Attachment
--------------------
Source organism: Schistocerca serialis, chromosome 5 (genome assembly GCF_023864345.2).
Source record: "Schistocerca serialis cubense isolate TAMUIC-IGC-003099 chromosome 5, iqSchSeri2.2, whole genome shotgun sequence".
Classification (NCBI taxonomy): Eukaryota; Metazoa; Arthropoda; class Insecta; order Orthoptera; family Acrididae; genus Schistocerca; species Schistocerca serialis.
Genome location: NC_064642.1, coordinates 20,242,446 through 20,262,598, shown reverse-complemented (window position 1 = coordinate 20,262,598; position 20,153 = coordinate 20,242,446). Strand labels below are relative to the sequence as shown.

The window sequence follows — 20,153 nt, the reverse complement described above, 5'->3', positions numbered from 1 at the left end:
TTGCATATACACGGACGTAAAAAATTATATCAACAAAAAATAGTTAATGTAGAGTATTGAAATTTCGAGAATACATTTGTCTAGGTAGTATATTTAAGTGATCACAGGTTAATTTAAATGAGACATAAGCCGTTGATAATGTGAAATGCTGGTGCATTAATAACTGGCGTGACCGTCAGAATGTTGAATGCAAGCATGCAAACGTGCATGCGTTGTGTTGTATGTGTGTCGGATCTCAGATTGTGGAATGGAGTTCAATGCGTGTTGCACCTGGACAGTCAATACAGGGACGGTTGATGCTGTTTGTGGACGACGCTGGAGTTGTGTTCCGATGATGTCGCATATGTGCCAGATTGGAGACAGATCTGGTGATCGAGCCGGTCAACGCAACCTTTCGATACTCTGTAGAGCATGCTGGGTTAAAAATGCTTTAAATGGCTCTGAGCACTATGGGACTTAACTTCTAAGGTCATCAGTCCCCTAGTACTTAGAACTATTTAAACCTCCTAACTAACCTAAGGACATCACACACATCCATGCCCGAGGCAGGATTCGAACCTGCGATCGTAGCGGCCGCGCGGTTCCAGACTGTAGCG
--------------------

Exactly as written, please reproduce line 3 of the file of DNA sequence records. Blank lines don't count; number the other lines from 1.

Classification (NCBI taxonomy): Eukaryota; Metazoa; Arthropoda; class Insecta; order Orthoptera; family Acrididae; genus Schistocerca; species Schistocerca serialis.